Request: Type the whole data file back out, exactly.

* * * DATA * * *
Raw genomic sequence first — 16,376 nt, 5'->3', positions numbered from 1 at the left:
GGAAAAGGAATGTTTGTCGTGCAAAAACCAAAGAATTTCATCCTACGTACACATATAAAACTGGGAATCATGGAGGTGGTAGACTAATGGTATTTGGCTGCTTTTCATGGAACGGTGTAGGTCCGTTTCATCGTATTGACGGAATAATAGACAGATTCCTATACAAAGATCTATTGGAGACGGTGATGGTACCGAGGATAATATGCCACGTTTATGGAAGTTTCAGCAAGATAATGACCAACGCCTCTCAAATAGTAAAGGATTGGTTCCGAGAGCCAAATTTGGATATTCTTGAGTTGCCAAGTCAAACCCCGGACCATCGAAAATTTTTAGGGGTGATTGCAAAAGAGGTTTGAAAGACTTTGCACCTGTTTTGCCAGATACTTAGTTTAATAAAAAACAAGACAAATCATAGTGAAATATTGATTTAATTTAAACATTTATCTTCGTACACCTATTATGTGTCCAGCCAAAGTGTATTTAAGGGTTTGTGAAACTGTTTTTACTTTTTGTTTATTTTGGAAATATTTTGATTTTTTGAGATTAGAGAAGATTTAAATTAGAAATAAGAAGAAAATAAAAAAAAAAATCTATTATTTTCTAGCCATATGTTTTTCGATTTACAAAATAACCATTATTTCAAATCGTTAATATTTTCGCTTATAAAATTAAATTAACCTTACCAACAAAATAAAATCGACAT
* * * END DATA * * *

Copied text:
Raw genomic sequence first — 16,376 nt, 5'->3', positions numbered from 1 at the left:
GGAAAAGGAATGTTTGTCGTGCAAAAACCAAAGAATTTCATCCTACGTACACATATAAAACTGGGAATCATGGAGGTGGTAGACTAATGGTATTTGGCTGCTTTTCATGGAACGGTGTAGGTCCGTTTCATCGTATTGACGGAATAATAGACAGATTCCTATACAAAGATCTATTGGAGACGGTGATGGTACCGAGGATAATATGCCACGTTTATGGAAGTTTCAGCAAGATAATGACCAACGCCTCTCAAATAGTAAAGGATTGGTTCCGAGAGCCAAATTTGGATATTCTTGAGTTGCCAAGTCAAACCCCGGACCATCGAAAATTTTTAGGGGTGATTGCAAAAGAGGTTTGAAAGACTTTGCACCTGTTTTGCCAGATACTTAGTTTAATAAAAAACAAGACAAATCATAGTGAAATATTGATTTAATTTAAACATTTATCTTCGTACACCTATTATGTGTCCAGCCAAAGTGTATTTAAGGGTTTGTGAAACTGTTTTTACTTTTTGTTTATTTTGGAAATATTTTGATTTTTTGAGATTAGAGAAGATTTAAATTAGAAATAAGAAGAAAATAAAAAAAAAAATCTATTATTTTCTAGCCATATGTTTTTCGATTTACAAAATAACCATTATTTCAAATCGTTAATATTTTCGCTTATAAAATTAAATTAACCTTACCAACAAAATAAAATCGACAT